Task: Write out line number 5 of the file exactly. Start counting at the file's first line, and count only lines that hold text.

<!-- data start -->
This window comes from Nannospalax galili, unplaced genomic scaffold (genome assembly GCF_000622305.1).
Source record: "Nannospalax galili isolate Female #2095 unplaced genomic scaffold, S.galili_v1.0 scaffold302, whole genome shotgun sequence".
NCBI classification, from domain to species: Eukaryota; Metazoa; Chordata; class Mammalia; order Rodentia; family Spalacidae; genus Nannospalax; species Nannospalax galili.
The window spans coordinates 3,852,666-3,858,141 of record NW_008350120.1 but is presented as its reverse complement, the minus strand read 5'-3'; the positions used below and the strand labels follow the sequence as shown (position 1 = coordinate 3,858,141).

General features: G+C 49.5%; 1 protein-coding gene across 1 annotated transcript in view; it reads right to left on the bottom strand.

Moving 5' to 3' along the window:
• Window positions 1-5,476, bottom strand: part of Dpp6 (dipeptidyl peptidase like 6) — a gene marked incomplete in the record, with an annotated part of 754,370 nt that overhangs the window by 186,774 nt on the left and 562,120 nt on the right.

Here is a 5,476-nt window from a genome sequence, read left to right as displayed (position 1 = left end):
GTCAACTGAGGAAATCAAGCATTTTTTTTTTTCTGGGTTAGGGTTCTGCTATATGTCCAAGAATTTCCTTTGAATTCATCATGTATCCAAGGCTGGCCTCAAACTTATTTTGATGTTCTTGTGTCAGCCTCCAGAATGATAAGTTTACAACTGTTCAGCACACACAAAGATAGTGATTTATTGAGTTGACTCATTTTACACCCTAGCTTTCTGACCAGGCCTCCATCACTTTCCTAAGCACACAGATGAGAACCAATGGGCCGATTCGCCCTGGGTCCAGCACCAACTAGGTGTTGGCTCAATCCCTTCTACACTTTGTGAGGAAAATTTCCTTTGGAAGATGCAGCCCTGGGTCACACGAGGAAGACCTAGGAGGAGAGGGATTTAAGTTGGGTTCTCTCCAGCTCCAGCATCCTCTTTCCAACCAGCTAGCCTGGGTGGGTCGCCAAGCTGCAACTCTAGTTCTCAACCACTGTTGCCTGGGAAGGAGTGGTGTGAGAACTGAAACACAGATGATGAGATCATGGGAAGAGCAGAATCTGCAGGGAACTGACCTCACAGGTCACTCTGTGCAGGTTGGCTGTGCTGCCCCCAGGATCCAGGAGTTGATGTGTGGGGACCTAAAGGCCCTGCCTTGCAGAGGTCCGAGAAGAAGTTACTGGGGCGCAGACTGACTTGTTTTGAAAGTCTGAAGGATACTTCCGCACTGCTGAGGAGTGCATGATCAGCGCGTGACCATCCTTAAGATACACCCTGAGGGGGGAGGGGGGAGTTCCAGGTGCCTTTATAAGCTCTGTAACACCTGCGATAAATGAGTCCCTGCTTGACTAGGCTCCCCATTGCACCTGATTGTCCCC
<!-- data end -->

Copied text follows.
General features: G+C 49.5%; 1 protein-coding gene across 1 annotated transcript in view; it reads right to left on the bottom strand.